A new website, www.floodready.co.uk, has been launched to raise awareness of flood risk in the North West.
Flooding is a serious problem in the UK with 1 in 6 properties at risk of flooding. The impacts of flooding on our communities can be devastating. Floods can keep people out of their homes for at least 6 months and it can cost around £20,000 to make a home habitable again.
The website has been funded by the North West Regional Flooding and Coastal Committee and developed by Sefton Council and the Southport Eco Centre, with support from the Environment Agency.
The online resource features interactive animations, case studies from all over the North West Region and a wealth of supporting activities and resources that will enable everyone in our community to "Be Flood Ready" and become more resilient to future flooding events. The case studies not only feature flooding events, but highlight good examples of community engagement and flood risk management schemes.
Councillor Derek Antrobus, Chair of the North West Regional Flooding and Coastal Committee says, ""Our climate is changing and the North West is likely to get wetter over the next few decades. It is important that we not only invest in managing future flood risk, but also make sure that communities and future generations have the knowledge and understanding to tackle the more severe threats of the future.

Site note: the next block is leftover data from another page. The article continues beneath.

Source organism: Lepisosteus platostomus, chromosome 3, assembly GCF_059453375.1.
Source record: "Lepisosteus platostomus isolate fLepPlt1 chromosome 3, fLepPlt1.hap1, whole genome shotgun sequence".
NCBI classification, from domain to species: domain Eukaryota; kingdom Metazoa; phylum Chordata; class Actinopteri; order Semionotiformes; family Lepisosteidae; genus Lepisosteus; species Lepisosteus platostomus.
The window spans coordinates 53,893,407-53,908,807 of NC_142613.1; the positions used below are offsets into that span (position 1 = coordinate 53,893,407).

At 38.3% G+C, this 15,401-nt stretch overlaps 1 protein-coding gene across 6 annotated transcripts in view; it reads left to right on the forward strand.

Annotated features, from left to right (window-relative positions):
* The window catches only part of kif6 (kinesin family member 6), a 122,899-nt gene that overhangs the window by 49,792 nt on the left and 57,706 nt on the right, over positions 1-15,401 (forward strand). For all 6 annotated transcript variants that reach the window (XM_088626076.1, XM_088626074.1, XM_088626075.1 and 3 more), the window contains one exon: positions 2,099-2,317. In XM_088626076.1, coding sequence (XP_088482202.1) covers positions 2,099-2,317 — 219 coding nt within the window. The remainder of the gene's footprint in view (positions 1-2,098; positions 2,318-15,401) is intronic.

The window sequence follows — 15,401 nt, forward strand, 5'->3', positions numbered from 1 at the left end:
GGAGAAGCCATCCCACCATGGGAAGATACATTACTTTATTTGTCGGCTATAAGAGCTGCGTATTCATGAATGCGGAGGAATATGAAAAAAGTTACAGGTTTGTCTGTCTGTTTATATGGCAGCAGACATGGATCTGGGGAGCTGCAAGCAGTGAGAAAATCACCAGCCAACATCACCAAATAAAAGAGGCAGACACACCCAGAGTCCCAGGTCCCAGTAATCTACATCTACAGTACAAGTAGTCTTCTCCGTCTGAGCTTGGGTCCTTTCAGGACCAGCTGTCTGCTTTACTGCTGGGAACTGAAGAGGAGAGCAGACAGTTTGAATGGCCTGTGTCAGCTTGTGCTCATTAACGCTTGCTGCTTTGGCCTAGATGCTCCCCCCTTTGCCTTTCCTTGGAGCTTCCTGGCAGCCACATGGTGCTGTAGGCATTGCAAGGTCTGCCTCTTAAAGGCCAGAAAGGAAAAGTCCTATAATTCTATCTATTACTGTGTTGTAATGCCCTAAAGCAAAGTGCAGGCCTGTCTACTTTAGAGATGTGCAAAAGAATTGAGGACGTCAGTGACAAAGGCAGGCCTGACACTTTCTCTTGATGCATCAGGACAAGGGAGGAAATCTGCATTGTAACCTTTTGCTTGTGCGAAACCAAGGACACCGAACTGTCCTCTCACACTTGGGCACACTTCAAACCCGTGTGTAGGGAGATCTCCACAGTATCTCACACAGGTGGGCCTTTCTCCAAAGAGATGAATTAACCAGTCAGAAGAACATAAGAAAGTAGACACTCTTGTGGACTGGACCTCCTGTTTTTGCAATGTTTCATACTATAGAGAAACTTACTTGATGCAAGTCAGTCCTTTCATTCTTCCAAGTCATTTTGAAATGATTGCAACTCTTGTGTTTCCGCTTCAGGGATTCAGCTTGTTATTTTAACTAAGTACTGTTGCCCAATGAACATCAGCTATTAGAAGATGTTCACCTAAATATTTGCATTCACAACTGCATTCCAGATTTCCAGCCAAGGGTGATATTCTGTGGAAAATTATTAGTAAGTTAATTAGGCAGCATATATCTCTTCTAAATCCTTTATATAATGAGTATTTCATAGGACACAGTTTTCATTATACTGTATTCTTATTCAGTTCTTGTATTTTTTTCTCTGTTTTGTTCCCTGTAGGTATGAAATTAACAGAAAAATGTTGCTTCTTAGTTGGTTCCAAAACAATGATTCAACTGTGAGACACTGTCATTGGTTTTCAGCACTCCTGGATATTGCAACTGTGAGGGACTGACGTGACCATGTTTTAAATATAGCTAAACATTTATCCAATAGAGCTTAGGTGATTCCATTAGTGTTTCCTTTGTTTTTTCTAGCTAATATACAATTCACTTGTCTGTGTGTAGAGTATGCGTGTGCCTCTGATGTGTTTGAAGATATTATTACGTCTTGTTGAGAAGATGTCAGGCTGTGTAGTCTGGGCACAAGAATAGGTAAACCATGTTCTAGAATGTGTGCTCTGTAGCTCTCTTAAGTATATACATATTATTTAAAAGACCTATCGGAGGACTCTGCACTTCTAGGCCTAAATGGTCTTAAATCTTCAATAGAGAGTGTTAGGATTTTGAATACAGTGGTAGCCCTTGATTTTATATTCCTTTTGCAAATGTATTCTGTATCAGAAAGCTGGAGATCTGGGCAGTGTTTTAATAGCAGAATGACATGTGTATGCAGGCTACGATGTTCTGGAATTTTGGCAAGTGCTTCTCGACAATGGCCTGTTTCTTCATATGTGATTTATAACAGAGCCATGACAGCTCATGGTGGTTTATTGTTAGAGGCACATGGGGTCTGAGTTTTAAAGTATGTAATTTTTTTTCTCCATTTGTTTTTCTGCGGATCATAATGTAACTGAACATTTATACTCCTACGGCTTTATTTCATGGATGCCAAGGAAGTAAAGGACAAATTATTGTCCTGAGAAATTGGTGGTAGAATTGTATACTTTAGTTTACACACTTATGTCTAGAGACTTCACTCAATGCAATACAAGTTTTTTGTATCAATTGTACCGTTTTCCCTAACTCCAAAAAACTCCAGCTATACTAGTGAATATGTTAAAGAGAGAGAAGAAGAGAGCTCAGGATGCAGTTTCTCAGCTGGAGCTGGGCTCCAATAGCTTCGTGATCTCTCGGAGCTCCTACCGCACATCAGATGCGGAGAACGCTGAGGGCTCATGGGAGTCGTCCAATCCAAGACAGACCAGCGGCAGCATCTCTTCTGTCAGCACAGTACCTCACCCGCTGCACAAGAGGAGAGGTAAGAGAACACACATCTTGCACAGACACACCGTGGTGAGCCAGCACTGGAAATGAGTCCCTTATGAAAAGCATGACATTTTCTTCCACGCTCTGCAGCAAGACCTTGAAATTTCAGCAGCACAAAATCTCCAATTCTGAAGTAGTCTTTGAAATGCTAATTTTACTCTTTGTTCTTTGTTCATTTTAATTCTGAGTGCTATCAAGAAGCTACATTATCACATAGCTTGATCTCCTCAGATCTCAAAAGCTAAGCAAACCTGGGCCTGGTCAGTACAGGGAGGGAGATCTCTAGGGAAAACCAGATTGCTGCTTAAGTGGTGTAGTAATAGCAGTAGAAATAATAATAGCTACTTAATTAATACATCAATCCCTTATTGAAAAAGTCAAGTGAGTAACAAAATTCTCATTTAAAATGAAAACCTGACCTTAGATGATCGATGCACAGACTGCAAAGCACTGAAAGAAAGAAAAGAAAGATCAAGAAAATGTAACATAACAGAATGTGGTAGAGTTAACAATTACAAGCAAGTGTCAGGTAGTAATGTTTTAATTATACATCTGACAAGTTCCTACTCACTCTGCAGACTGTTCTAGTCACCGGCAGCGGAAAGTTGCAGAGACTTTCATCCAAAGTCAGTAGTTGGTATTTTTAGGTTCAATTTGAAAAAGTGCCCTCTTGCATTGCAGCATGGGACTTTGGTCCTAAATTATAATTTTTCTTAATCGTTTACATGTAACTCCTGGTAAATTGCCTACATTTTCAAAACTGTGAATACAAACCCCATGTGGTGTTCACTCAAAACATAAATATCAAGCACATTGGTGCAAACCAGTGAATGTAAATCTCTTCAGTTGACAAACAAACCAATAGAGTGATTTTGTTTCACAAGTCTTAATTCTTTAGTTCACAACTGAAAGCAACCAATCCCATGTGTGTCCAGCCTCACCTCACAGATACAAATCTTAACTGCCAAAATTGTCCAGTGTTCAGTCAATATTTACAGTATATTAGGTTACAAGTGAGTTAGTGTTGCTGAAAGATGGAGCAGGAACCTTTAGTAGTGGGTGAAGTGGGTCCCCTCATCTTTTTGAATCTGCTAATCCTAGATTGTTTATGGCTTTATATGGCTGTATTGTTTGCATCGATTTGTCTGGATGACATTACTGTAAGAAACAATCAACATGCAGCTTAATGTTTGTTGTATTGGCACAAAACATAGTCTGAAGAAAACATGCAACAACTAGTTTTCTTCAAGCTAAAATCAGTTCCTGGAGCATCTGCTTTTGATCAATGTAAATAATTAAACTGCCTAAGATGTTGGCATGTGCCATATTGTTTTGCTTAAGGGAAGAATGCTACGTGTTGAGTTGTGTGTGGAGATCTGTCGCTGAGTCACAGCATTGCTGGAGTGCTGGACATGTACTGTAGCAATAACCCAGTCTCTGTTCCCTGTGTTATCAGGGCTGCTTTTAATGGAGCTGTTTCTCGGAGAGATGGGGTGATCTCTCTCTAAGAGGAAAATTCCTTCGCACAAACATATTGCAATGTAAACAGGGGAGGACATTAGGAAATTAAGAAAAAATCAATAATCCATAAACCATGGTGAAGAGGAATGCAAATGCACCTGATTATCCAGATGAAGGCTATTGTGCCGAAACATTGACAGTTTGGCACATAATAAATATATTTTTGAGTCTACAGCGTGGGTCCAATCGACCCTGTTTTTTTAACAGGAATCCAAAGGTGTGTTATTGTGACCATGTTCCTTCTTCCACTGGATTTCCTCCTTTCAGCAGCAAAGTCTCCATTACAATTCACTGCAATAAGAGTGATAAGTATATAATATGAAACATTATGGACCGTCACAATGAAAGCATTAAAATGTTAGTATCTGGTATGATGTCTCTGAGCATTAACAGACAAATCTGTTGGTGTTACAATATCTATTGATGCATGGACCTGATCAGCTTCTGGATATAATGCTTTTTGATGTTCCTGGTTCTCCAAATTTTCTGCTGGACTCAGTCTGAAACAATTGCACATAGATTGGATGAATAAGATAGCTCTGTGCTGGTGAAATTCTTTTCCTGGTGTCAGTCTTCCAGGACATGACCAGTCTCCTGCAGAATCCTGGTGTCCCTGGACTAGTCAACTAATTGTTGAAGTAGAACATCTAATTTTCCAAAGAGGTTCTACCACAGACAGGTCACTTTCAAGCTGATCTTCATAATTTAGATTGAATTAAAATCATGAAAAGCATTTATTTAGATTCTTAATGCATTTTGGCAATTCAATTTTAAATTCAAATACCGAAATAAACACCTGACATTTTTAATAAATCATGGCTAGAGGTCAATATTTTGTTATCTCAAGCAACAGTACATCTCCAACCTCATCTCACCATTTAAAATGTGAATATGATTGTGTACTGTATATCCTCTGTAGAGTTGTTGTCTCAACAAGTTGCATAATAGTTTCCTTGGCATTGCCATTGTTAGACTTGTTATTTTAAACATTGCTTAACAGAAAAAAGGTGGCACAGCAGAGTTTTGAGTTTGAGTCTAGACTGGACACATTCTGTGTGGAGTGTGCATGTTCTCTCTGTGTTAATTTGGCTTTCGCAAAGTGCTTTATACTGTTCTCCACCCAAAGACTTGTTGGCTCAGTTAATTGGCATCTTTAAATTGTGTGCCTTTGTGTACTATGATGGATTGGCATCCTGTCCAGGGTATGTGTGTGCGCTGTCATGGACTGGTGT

"This online tool means that everyone has at their fingertips a resource to develop a good understanding of how floods happen and how we can all protect ourselves from future flooding through insightful and engaging activities."
Green infrastructure, especially trees, can help to alleviate flooding. For example, trees can help rainwater seep into the ground, reducing the amount of water that ends up in sewers. Leaves can catch rain on its journey to the ground, slowing the progress of rainwater into the drains; and roots can soak up excess rainwater and return it to the atmosphere.
Over the next fifty years, winter precipitation in The Mersey Forest is set to increase by up to 30%, putting communities in Merseyside and North Cheshire at a higher risk of flooding. There are a number of organisations working to mitigate the effects of this projected rainfall; one such initiative is The Mersey Forest's Urban Catchment Forestry project. The project aims to bring together a wide range of partners to make the business case for the strategic use of urban trees and woodlands to reduce flooding, improve water quality, and bring wider economic, social and environmental benefits.